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The usual LLN I've seen, the theorem states that $1/n \sum u_t \rightarrow^p E(u_t)=\mu$,where the expected value is independent of t. However, I cannot apply it to the exercise below.

In the picture, the author seems to be using $ \displaystyle \frac{1}{n} \sum u_t \rightarrow^p \lim_{n \rightarrow \infty}\frac{1}{n} \sum E(u_t)$

enter image description here

Result (3.44) is $Var(\hat u_t^2)=E(\hat u_t^2)=(1-h_t)\sigma^2$, and it's also the result they refer to as 'in the previous exercise', and (3.46) is just the first equation, without the plims.

So, what LLN can I apply?

Any help would be appreciated.

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Are the $\hat{u}_t^2$ independent? If yes, the result is indeed a version of the law of large numbers due to Kolmogorov, and that deals with independent (but not necessarily identically distributed) processes.

Here is the formal statement. Suppose that $\{u_t\}_{t=1}^{\infty}$ is a sequence of independent real-valued random variables that satisfies \begin{equation*} \sum_{t=1}^{\infty}{\dfrac{Var(u_t)}{t^2}}<\infty \end{equation*}

Then the random variable \begin{equation*} \dfrac{1}{n} \sum_{t=1}^{n}{[u_t-\mathbb{E}(u_t)]} \end{equation*} converges to 0 almost surely.

Edit: the assumption of independence seems stronger than needed, and the following result (an adapted version of the law of large numbers for non-independent processes) might be useful. If $\sigma_{n,m}=Cov(u_n,u_m)$ exists, and if there is $0< \alpha <1$ and $M \in \mathbb{R}$ such that $\sigma_{n,m} < M \alpha^{|n-m|}$ for all $(n,m)$, then \begin{equation*} \mathbb{P}(|\dfrac{1}{n}\sum_{t=1}^{n}u_t- \dfrac{1}{n}\sum_{t=1}^{n}\mathbb{E}(u_t)|>\epsilon] < \dfrac{M}{n \epsilon^2} \end{equation*} for any $\epsilon$.

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  • $\begingroup$ That's it. Many thanks for the answer. The $û_t$ are not independent, but I think they are 'asymptotically independent'. Either way, I don't like much this way of proving that the variance estimator for the error terms is consistent. I prefer others. I just wanted to know the theorem that would allow that equality to be written. Thanks once again. ;) $\endgroup$ – An old man in the sea. Mar 5 '16 at 10:29
  • $\begingroup$ @Anoldmaninthesea. my pleasure ! :) $\endgroup$ – Oliv Mar 5 '16 at 10:32
  • $\begingroup$ If you happen to know how we could ensure that the theorem may be applied to this I would much obliged. ;) $\endgroup$ – An old man in the sea. Mar 5 '16 at 10:33
  • $\begingroup$ @Anoldmaninthesea. I apologize, but I am not sure I understand. What is the point you are missing? If you replace $u_t$ by $\hat{u}_t^2$ in the statement of the theorem, you get exactly the inequality $\lim_{n \rightarrow +\infty} \frac{1}{n}\sum_{t=1}^{n}{\hat{u}_t^2} = \lim_{n \rightarrow +\infty} \frac{1}{n} \sum_{t=1}^{n}{\mathbb{E}(\hat{u}_t^2)}$, don't you? $\endgroup$ – Oliv Mar 5 '16 at 10:44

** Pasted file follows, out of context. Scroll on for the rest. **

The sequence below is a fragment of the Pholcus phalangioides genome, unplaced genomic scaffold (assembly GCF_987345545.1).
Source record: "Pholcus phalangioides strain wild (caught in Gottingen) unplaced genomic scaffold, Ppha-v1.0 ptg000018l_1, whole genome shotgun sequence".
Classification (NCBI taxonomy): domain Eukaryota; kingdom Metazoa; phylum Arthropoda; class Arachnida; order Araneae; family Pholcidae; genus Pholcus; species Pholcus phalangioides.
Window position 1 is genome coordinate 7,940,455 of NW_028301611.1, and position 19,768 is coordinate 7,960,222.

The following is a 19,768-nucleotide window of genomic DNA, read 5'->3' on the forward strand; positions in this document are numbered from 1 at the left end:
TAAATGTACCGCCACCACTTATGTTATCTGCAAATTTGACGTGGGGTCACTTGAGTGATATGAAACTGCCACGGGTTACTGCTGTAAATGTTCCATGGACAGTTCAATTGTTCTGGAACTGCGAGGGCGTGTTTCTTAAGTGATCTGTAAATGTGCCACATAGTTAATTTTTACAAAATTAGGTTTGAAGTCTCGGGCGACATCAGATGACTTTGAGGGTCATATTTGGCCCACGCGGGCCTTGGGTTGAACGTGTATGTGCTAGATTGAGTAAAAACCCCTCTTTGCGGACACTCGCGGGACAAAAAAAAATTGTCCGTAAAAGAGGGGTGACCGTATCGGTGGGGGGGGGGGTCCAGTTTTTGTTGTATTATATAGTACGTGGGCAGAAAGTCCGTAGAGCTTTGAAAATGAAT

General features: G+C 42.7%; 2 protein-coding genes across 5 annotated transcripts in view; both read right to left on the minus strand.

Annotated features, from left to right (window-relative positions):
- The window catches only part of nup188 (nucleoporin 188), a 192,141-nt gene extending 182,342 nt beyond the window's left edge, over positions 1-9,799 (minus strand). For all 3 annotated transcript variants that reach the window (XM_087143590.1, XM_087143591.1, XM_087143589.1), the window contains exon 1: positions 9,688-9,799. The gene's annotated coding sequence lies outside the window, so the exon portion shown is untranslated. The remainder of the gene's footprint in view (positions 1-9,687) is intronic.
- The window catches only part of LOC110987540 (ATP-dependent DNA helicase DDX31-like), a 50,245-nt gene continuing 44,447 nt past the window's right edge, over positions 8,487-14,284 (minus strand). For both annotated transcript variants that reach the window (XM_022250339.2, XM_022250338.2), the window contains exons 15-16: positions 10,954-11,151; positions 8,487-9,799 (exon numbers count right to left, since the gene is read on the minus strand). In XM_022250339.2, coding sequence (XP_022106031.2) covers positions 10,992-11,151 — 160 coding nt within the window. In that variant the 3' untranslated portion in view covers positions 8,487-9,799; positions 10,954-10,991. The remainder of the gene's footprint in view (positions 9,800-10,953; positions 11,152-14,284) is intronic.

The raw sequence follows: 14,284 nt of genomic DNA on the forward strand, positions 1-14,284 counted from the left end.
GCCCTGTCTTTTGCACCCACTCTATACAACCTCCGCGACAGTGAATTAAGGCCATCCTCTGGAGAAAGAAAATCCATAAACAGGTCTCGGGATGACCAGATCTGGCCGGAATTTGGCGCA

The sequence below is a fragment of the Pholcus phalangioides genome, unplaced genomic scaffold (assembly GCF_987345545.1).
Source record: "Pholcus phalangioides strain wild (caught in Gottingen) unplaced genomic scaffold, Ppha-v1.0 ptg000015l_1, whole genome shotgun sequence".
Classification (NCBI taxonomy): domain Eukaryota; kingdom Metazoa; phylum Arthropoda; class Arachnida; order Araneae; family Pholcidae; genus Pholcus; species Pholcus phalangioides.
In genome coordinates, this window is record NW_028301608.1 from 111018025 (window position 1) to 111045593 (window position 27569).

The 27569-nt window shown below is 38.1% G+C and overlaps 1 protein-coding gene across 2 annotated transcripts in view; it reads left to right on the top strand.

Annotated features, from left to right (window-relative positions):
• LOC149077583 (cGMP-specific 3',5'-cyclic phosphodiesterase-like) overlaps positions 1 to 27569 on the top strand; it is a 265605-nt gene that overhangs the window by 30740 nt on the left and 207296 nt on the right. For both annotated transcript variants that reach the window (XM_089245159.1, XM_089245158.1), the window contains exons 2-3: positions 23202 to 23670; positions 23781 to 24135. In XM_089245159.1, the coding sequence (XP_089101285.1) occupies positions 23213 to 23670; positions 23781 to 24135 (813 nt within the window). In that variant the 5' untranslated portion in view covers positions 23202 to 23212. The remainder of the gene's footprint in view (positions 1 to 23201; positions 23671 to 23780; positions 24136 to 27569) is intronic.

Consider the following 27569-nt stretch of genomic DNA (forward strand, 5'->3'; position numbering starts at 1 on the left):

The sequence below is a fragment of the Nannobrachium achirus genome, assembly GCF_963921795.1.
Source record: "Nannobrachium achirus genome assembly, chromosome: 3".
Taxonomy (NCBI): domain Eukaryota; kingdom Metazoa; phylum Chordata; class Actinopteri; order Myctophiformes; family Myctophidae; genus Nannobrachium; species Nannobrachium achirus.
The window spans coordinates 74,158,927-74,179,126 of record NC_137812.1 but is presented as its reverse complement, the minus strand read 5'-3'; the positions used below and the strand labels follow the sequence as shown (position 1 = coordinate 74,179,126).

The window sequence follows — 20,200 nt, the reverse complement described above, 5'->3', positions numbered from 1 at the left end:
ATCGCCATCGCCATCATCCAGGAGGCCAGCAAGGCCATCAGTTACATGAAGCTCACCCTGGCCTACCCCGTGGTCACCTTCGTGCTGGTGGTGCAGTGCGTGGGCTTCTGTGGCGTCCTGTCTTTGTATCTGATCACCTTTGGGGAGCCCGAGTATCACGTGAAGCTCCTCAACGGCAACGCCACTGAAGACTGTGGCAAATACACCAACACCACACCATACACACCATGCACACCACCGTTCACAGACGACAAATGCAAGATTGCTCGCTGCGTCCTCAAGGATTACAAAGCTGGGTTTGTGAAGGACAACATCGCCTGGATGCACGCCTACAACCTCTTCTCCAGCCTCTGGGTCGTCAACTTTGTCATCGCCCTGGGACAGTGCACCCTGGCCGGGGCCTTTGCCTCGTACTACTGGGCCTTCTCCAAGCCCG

• $\begingroup$ Yes. The thing is the textbook says to assume that I can apply the theorem to $\{\hat u_t\}$ even though they are not independent. I just asked that if you knew why the textbook states that we can use the that theorem, then I would be thankful if you could tell me. ;) $\endgroup$ – An old man in the sea. Mar 5 '16 at 10:48
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A bit more intuitive formulation of a sufficient condition for the (weak) law of large numbers to hold(which is the one associated with the consistency property), for the average of a collection of non-independent, non-identically distributed random variables with finite variances and covariances, is the following (the "Markov condition"):

$$\text {Var}\left (\frac 1{n}\sum_{t=1}^n x_t\right) \rightarrow 0 $$

This simply says that it is sufficient that the variance of the average goes to zero, which has intuition. Decomposing,

$$\text {Var}\left (\frac 1{n}\sum_{t=1}^n x_t\right) = \frac 1{n^2}\sum_{t=1}^n \text {Var}(x_t) +\frac 1{n^2}\sum_{t\neq s} \text {Cov}(x_t,x_s) \rightarrow 0$$

Since all variances are finite, the first sum goes to zero. As regards the second sum, if each element is correlated with all others irrespective of how many there are, then this (double) sum has $n^2-n$ strictly non-zero elements, i.e of order $O(n^2)$. If this is the case, then it doesn't go to zero, and the sufficient condition does not hold.

The easiest way to see this is to assume that all rv's are equicorrelated: if

$$\text {Cov}(x_t,x_s) = c\;\forall t,s \implies \text {Var}\left (\frac 1{n}\sum_{t=1}^n x_t\right) = \frac 1{n^2}\sum_{t=1}^n \text {Var}(x_t) +\left(1-\frac 1n\right) c\rightarrow c$$

By the way this is how one can glimpse why, with "everybody with everybody" correlation, the sample mean remains a random variable irrespective of the sample size.

So what it takes to obtain the weak $\text{LLN}$?

We may assume $m-$dependence, namely that each rv is correlated only with $m$ others, with $m$ being a fixed number. This will send the variance of the sample mean to zero.

We may assume that as the sample size increases, the number of non-zero covariances increases with it, but not at the same rate: $m(n)/n \rightarrow 0$.

If we want to maintain that each rv is correlated with every other (which is the case of the OP since it deals with estimation residuals), then we arrive at the condition stated in @Oliv's answer: it has intuitive meaning (and justification) as "covariance diminishes as distance increases" only when there is a natural ordering of the sample (temporal or spatial). When the sample is bona-fide cross-sectional and one can re-order the rv's at will, the condition is just mathematical.

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